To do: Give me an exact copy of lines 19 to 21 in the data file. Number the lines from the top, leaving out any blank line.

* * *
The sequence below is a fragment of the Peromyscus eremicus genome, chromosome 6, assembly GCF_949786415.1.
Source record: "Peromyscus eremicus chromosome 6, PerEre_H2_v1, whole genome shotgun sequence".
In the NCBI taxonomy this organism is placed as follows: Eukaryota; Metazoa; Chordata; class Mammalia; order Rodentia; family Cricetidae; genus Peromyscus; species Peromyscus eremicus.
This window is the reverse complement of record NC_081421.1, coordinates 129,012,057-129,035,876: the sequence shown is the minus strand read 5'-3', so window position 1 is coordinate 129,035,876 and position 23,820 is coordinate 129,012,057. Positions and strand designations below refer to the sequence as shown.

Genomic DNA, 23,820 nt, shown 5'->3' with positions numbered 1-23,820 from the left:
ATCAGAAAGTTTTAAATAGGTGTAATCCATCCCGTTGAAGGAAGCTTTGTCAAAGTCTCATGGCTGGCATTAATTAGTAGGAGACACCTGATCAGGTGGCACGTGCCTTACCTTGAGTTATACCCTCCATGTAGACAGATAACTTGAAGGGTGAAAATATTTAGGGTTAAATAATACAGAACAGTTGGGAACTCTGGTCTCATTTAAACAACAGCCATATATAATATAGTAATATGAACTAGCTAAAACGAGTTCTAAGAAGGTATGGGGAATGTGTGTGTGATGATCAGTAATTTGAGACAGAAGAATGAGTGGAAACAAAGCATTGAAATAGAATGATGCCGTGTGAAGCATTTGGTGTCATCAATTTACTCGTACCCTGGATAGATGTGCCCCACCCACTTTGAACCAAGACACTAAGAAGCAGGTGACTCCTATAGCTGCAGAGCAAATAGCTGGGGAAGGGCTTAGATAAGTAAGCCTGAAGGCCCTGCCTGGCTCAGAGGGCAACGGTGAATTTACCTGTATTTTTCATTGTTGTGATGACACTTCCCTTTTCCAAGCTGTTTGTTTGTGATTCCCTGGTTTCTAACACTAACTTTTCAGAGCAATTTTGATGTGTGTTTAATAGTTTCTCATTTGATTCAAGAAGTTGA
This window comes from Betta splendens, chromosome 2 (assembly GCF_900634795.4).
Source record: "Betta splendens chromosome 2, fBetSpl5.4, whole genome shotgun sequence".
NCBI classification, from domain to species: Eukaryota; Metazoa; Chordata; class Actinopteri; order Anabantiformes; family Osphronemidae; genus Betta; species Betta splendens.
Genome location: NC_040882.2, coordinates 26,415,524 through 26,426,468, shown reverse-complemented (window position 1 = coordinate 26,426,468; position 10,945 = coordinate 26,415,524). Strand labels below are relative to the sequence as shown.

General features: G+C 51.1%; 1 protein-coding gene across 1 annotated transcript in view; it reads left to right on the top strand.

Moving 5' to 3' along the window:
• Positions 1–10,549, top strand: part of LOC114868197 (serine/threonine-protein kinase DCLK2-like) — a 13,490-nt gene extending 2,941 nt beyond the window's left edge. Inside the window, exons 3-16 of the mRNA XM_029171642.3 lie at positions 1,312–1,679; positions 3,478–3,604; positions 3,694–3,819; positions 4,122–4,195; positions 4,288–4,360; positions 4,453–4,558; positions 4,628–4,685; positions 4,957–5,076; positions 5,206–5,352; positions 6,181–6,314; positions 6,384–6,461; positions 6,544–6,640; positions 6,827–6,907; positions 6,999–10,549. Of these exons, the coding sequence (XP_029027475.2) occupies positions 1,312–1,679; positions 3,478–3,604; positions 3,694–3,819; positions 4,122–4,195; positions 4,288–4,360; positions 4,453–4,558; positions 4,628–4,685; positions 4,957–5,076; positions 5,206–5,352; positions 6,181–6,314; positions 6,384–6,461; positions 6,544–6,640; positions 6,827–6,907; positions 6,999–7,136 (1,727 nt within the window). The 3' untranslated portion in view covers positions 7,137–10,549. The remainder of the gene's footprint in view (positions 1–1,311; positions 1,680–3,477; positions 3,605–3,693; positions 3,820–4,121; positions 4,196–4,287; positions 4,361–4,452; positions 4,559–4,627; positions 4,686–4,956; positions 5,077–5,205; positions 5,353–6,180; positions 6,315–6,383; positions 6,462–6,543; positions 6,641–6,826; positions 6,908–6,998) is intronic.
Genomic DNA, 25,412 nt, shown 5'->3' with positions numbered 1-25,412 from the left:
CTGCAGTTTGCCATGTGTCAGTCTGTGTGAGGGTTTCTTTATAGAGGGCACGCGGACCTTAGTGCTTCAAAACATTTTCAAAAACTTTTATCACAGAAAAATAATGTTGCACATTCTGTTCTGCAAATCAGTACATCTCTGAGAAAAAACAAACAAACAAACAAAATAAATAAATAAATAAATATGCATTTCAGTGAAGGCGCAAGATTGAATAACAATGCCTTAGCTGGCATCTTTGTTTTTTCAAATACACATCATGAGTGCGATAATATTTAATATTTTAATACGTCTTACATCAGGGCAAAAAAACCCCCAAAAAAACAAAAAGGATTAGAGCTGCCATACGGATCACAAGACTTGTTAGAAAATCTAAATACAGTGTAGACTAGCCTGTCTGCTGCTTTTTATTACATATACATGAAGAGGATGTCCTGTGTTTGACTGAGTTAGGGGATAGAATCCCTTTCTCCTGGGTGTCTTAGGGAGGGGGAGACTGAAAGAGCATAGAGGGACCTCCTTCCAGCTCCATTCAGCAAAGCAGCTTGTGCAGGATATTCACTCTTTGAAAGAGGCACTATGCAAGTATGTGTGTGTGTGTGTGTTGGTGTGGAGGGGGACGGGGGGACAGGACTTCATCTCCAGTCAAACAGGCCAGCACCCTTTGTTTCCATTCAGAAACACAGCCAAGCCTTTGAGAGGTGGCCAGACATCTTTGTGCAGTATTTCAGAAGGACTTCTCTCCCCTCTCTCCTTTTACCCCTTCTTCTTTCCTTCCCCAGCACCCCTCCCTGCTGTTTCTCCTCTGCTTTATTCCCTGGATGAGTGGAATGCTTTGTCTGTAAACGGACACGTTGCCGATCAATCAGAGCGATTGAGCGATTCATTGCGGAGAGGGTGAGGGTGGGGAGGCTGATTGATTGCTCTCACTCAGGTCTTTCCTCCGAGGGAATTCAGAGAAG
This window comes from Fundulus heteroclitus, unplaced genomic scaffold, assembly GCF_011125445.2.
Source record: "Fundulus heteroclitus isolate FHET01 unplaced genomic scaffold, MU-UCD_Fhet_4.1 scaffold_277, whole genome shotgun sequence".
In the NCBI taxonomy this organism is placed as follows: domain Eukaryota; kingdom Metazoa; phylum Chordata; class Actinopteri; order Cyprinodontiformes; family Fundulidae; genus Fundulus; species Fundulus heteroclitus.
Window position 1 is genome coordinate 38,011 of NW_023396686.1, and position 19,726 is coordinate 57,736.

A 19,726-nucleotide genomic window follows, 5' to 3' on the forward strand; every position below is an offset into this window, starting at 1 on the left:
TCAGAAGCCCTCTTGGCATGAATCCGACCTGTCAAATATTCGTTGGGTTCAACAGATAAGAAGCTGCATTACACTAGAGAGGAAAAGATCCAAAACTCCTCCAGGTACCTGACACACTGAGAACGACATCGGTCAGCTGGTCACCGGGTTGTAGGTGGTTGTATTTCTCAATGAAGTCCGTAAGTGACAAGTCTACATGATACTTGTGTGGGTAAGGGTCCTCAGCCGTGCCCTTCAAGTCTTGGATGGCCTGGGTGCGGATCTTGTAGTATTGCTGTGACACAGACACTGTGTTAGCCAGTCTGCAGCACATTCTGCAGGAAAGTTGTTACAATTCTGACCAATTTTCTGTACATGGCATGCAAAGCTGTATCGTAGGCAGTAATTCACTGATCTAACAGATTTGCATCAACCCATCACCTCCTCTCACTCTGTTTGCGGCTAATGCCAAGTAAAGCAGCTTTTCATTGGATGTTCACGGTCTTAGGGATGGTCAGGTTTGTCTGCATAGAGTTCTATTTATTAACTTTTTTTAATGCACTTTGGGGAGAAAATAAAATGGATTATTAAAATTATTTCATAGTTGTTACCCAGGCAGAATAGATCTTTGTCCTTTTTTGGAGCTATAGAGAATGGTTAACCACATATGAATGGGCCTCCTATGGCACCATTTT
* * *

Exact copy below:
Window position 1 is genome coordinate 38,011 of NW_023396686.1, and position 19,726 is coordinate 57,736.

A 19,726-nucleotide genomic window follows, 5' to 3' on the forward strand; every position below is an offset into this window, starting at 1 on the left:
TCAGAAGCCCTCTTGGCATGAATCCGACCTGTCAAATATTCGTTGGGTTCAACAGATAAGAAGCTGCATTACACTAGAGAGGAAAAGATCCAAAACTCCTCCAGGTACCTGACACACTGAGAACGACATCGGTCAGCTGGTCACCGGGTTGTAGGTGGTTGTATTTCTCAATGAAGTCCGTAAGTGACAAGTCTACATGATACTTGTGTGGGTAAGGGTCCTCAGCCGTGCCCTTCAAGTCTTGGATGGCCTGGGTGCGGATCTTGTAGTATTGCTGTGACACAGACACTGTGTTAGCCAGTCTGCAGCACATTCTGCAGGAAAGTTGTTACAATTCTGACCAATTTTCTGTACATGGCATGCAAAGCTGTATCGTAGGCAGTAATTCACTGATCTAACAGATTTGCATCAACCCATCACCTCCTCTCACTCTGTTTGCGGCTAATGCCAAGTAAAGCAGCTTTTCATTGGATGTTCACGGTCTTAGGGATGGTCAGGTTTGTCTGCATAGAGTTCTATTTATTAACTTTTTTTAATGCACTTTGGGGAGAAAATAAAATGGATTATTAAAATTATTTCATAGTTGTTACCCAGGCAGAATAGATCTTTGTCCTTTTTTGGAGCTATAGAGAATGGTTAACCACATATGAATGGGCCTCCTATGGCACCATTTT